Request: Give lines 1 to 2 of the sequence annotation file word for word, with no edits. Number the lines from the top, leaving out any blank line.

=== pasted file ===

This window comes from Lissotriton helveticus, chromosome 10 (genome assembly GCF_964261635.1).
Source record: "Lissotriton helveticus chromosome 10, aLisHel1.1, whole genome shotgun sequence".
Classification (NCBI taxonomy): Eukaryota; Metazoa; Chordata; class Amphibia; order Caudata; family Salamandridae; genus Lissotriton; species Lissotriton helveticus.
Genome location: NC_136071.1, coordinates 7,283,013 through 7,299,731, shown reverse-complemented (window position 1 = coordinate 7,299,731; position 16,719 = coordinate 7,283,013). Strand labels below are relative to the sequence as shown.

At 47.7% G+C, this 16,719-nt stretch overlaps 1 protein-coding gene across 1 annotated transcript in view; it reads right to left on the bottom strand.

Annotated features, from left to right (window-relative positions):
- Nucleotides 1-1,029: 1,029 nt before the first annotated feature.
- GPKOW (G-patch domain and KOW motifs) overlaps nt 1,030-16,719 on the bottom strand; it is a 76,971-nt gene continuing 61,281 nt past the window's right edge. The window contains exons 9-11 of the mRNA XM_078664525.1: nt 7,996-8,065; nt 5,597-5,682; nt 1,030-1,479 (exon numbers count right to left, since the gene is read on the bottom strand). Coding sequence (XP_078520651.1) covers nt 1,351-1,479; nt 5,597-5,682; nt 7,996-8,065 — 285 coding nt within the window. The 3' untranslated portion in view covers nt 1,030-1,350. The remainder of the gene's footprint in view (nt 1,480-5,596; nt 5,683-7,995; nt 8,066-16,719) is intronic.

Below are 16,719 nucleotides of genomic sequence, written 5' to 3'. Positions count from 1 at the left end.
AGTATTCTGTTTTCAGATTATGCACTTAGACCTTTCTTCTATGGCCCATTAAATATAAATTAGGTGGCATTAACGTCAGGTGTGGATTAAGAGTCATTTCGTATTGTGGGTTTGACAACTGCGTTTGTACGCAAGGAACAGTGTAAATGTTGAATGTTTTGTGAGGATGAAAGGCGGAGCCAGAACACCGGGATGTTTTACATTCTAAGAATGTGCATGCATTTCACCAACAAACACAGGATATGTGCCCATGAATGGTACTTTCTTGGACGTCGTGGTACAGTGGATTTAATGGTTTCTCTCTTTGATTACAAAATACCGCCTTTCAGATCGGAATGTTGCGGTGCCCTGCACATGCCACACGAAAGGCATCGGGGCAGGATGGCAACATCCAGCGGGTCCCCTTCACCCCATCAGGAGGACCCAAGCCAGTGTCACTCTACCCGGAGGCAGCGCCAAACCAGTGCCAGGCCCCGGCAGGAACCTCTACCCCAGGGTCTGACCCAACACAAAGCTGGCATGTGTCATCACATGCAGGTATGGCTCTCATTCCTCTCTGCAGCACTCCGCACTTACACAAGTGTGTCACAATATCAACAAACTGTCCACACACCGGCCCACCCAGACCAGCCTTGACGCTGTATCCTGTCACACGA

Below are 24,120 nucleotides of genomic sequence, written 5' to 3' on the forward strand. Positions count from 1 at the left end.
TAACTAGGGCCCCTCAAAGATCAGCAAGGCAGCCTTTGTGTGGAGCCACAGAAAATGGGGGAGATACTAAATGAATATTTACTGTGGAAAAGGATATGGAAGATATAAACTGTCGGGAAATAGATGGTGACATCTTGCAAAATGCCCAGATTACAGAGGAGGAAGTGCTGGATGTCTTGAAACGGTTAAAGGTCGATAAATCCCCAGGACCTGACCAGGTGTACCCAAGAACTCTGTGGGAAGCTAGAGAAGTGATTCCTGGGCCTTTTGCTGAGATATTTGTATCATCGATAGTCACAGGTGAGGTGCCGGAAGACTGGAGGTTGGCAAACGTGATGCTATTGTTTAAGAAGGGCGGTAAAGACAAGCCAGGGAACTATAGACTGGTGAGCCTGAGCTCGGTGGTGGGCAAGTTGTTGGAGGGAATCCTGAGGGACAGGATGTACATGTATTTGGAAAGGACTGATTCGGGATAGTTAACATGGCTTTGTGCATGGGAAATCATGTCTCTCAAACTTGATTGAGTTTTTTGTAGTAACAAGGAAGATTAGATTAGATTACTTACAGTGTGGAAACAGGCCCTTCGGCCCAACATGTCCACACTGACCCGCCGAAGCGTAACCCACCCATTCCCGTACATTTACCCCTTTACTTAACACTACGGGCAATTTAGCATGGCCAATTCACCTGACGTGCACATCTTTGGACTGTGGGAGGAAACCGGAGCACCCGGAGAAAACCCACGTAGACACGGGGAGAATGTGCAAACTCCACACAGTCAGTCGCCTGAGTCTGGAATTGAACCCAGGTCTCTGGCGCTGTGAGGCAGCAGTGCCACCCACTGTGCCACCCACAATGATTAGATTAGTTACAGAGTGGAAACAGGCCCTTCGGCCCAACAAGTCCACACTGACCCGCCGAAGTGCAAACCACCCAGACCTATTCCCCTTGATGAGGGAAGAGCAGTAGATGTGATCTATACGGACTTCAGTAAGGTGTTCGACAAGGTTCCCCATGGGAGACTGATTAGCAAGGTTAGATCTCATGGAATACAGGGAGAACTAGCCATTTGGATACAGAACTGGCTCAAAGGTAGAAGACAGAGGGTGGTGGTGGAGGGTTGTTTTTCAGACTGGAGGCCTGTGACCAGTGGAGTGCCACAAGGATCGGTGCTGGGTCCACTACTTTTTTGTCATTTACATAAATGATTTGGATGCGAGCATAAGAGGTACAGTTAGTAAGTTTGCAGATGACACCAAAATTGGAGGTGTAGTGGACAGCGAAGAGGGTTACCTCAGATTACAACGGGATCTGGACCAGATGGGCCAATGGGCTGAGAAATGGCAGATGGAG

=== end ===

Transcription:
This window comes from Lissotriton helveticus, chromosome 10 (genome assembly GCF_964261635.1).
Source record: "Lissotriton helveticus chromosome 10, aLisHel1.1, whole genome shotgun sequence".